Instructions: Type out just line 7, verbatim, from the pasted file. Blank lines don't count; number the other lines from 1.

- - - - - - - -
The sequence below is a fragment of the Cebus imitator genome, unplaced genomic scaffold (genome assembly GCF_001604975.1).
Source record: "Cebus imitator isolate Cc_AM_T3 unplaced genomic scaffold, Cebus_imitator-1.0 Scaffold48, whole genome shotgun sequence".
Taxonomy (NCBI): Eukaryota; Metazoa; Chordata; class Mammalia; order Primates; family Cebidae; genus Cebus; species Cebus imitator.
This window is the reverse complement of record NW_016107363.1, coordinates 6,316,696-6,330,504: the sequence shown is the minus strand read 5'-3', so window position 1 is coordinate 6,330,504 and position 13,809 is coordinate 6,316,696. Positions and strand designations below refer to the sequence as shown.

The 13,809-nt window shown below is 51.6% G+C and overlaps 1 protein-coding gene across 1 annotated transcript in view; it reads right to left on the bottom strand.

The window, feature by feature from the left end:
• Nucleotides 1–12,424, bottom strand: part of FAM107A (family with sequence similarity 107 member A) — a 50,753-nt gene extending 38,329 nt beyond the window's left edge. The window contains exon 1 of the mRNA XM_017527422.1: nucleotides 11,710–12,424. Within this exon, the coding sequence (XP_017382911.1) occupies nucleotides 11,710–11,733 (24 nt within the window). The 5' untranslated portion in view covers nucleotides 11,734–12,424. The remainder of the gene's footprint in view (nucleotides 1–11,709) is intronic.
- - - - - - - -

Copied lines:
• Nucleotides 1–12,424, bottom strand: part of FAM107A (family with sequence similarity 107 member A) — a 50,753-nt gene extending 38,329 nt beyond the window's left edge. The window contains exon 1 of the mRNA XM_017527422.1: nucleotides 11,710–12,424. Within this exon, the coding sequence (XP_017382911.1) occupies nucleotides 11,710–11,733 (24 nt within the window). The 5' untranslated portion in view covers nucleotides 11,734–12,424. The remainder of the gene's footprint in view (nucleotides 1–11,709) is intronic.